Russell Furr discusses Stanford campus safety in the face of COVID-19
Russell Furr, who is coordinating Stanford’s response to the COVID-19 pandemic, discusses how the university stays abreast of news, makes decisions and shares vital information in a dynamic environment.
Russell Furr’s COVID-19 updates have become a regular presence in Stanford inboxes.
As associate vice provost for Environmental Health & Safety (EH&S), Furr coordinates the university’s response to the novel coronavirus, an effort that marshals leadership and expertise from across Stanford and beyond. Significant developments can occur hourly – often even more frequently – and tens of thousands of people can be affected by each new development.
Furr has more than 20 years’ experience in health and safety leadership in higher education. He became deputy director of EH&S and director of research safety in 2015 and associate vice provost in 2018. In a Q&A with Stanford Report, he describes the university’s approach and how he and his colleagues communicate and listen.
What is Stanford’s approach to addressing the challenges posed by COVID-19?
The top priority is protecting the health and safety of our Stanford community. Our challenge is balancing our response to the pandemic with continuing the essential functions of the university.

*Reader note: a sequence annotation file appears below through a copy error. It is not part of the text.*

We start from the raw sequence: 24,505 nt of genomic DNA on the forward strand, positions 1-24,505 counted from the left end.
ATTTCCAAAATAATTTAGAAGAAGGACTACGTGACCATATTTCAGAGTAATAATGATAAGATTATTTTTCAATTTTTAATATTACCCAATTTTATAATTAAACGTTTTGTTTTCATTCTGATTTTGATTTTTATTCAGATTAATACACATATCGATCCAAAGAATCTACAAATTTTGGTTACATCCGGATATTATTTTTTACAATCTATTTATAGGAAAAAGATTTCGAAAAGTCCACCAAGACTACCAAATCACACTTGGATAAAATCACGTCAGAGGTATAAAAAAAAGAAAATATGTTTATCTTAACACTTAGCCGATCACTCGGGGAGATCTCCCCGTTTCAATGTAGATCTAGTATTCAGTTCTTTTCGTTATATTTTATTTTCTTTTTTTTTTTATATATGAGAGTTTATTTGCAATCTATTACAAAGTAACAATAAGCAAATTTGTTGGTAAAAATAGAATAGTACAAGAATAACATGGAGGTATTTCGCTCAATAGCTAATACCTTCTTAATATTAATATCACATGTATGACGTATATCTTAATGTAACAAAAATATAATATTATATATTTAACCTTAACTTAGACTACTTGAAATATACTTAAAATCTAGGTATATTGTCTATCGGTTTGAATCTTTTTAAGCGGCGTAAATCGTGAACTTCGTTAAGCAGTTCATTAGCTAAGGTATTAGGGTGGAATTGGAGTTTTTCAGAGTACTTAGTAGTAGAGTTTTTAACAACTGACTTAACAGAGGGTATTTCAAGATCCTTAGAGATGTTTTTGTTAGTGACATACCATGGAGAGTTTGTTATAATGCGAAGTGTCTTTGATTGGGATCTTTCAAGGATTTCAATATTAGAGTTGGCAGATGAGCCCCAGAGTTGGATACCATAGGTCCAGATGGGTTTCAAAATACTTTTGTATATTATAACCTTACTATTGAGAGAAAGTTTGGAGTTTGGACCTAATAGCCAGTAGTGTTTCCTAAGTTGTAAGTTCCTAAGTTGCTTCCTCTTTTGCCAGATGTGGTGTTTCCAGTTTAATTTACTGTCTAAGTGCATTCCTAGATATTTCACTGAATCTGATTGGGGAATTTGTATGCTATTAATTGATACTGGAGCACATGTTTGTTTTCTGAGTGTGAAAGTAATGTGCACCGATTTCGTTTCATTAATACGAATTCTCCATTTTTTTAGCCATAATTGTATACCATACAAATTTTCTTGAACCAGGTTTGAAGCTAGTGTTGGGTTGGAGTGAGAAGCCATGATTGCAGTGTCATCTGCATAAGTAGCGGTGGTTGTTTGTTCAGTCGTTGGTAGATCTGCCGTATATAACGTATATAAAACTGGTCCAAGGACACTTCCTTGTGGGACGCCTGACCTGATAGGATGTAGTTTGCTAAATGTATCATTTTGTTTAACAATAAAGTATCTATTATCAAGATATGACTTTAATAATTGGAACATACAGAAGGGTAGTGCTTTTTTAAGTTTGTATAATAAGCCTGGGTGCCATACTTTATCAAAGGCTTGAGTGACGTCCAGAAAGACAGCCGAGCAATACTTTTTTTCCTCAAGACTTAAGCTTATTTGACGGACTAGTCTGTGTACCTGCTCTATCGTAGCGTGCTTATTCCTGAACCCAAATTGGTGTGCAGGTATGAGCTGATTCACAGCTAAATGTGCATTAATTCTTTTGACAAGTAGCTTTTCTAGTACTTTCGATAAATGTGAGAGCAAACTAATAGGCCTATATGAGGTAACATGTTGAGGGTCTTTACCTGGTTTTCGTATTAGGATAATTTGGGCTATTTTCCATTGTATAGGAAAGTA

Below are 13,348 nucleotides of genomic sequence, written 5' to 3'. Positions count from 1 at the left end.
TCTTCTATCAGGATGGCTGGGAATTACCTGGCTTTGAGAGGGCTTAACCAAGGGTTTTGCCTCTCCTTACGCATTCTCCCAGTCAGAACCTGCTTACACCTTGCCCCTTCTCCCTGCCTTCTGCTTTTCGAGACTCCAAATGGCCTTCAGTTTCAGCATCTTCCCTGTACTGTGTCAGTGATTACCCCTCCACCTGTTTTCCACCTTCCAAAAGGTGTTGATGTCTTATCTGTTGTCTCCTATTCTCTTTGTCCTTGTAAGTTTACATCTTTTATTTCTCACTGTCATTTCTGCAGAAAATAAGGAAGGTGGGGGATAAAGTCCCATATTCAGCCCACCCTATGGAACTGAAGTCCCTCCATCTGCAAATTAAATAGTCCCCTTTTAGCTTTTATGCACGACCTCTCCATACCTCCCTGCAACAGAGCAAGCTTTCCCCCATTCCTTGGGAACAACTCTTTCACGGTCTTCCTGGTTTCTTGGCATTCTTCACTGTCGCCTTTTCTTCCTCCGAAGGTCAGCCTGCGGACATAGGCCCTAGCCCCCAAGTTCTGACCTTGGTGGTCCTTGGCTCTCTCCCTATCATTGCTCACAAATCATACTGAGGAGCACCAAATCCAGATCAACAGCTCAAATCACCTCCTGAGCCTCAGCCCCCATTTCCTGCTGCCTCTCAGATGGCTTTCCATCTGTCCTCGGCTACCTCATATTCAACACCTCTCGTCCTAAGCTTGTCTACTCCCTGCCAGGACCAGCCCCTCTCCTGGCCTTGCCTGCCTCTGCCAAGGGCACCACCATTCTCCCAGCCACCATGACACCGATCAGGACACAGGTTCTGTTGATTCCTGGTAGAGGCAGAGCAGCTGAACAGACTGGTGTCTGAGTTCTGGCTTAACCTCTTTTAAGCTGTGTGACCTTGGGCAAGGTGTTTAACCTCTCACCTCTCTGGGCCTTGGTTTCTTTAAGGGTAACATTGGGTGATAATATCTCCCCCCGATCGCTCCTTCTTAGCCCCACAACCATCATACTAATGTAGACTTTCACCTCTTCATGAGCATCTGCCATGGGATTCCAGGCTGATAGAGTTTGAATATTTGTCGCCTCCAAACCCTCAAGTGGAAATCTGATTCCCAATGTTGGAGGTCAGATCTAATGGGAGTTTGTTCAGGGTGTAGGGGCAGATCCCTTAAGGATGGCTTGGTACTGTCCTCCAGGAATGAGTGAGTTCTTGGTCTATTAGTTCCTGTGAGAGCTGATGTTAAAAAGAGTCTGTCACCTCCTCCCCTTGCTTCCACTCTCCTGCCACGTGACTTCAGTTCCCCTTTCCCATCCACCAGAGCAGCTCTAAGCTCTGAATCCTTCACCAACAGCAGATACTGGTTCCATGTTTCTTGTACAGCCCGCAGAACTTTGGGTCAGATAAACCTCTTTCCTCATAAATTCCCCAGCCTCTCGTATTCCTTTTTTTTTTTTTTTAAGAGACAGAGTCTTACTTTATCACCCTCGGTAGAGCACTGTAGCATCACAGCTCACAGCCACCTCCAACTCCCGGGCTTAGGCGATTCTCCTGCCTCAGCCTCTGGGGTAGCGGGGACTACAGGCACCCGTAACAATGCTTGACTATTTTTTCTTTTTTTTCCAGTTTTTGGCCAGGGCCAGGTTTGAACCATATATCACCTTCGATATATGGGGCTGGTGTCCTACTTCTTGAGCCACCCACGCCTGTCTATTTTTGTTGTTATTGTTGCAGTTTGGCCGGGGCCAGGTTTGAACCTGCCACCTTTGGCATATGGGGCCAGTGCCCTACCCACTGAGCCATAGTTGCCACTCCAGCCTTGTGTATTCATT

Stanford plays a leading role in helping the world with these kinds of situations – pandemics and other health threats – so we’re trying to respond aggressively to the pandemic and to focus on the critical functions here that make up Stanford. We’re thinking of it at all levels – the Stanford community, our surrounding community, the nation and the world.
We can’t wholly solve this problem, but we have an obligation both to protecting our people and helping the communities around us. There’s a line on the map between Santa Clara and San Mateo counties, but it doesn’t work that way in practice. So, we are thinking of our Stanford community and the surrounding community, and we’re also linked to the rest of the Bay Area.
Sometimes we’ve taken action that has been a little ahead of where others have gone, and we are aware that an initiative we take can help other institutions take that same step. Early on, for example, we made a decision to restrict large events on campus, where we would potentially be bringing lots of people here and then sending them back elsewhere. We were trying to do everything we could to slow things down.
What is important for people on campus to know about the steps the university is taking?
First, we are constantly evaluating both what we’ve done and what additional steps we can take. The situation has been really fluid – “dynamic” is the word that keeps coming up.